The Samadhi Buddha is a statue situated at Mahamevnāwa Park in Anuradhapura, Sri Lanka. The Buddha is depicted in the position of the Dhyana Mudra, the posture of meditation associated with his first Enlightenment, also called Nirvana. In the Dhyana Mudra the Buddha sits cross – legged with his upturned palms placed one over the other on his lap. This position is universally known throughout the Buddhist world, and this statue is therefore one of the most typical pieces of Buddhist sculpture. This statue is 8 feet in height and carved from granite.
Nelson Mandela kept a well worn photo of the Samadhi Buddha in his prison cell and his meditations on it are credited by some who knew him with tempering the fiery spirit of his early years before imprisonment..
As the sun continues to rise it bathes the temple complex in warming light. In the left background is the main image hall. The frescoes in this one, painted by Somabandu Vidyapathyare, are extraordinary. To the right is the stupa or chetiya, as they are called in Sri Lanka. The building in the left foreground is part of the monks quarters.
Across the road from the main entrance the flower stalls have started to open and prepare offerings for devotees to purchase. The first worshipers begin to arrive and circumambulate the Bodhi tree making offerings of flowers, incense and water before departing for work or school.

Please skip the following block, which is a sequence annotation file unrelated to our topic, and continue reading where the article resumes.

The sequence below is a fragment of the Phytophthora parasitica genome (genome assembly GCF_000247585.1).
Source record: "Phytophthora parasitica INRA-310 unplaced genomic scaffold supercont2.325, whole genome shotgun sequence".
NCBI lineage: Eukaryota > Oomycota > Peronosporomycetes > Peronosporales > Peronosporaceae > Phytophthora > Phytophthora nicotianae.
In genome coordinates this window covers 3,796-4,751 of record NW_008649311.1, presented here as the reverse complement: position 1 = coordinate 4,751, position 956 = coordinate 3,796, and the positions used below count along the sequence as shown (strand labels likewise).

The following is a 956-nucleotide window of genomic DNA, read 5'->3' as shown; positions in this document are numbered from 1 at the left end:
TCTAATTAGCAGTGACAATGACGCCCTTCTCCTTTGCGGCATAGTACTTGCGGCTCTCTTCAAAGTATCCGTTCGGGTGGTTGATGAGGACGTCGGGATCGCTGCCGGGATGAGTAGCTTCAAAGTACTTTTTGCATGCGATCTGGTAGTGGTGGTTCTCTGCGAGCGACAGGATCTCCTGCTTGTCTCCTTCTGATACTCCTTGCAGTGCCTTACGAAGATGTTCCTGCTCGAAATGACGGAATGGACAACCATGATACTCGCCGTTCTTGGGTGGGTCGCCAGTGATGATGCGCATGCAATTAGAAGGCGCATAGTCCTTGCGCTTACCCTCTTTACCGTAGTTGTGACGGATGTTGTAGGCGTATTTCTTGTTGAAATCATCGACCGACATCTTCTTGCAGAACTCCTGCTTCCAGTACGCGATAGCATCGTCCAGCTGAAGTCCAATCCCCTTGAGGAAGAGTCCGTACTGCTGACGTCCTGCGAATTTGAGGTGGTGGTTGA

After making an offering of light using coconut oil lamps, some will set beneath the Bodhi tree and mediate, recite puja, and ask for help with a work promotion, better grades, the birth of a child, etc. Many will repeat this every day.
On Sundays, many hundreds of children in their white garments set in neat rows under the Bodhi to listen to teachings and practice meditation. On holy days, grandmothers will remain on the temple grounds all day.
Vesak (Vesākha, Wesak) was celebrated last week by many Buddhists around the world. It is believed to be the day on which the Buddha was born, the day he attained enlightenment and the day that his physical body died. Same date, different years.
My friend, Venerable Bellanwila Wimalarathana, is the chief incumbent of Bellanwila Rajamaha Viharaya in Colombo, Sri Lanka. He is also a member of the Asian Human Rights Commission, a regional non-governmental organisation that monitors human rights in Asia, documents violations and advocates for justice and institutional reform to ensure the protection and promotion of these rights. The Hong Kong-based group was founded in 1984.
Bishop Duleep Kamil De Chickera is the 14th Anglican Bishop of Colombo, Sri Lanka and is also a member of AHRC.
Ven. Bellanwila Wimalarathana wrote a letter to Christians on his understanding of Christ at Christmas last year prompting Bishop Duleep Kamil De Chickera to reciprocate with this letter to Buddhists at Wesak.
His retelling of the Buddha’s message of compassion, respect and coexistence is worthy, I thought, of a broader audience so I’m passing it along to you.
An Open Letter from Bishop Duleep De Chickera to the Buddhists of Sri Lanka Forwarded By the Asian Human Rights Commission (AHRC)
A seekers vision
I write in my personal capacity as a disciple of Christ, a student of Buddhism and one who perceives the universal wisdom and values in world religions as gifts for all and not just the adherents of a respective religion.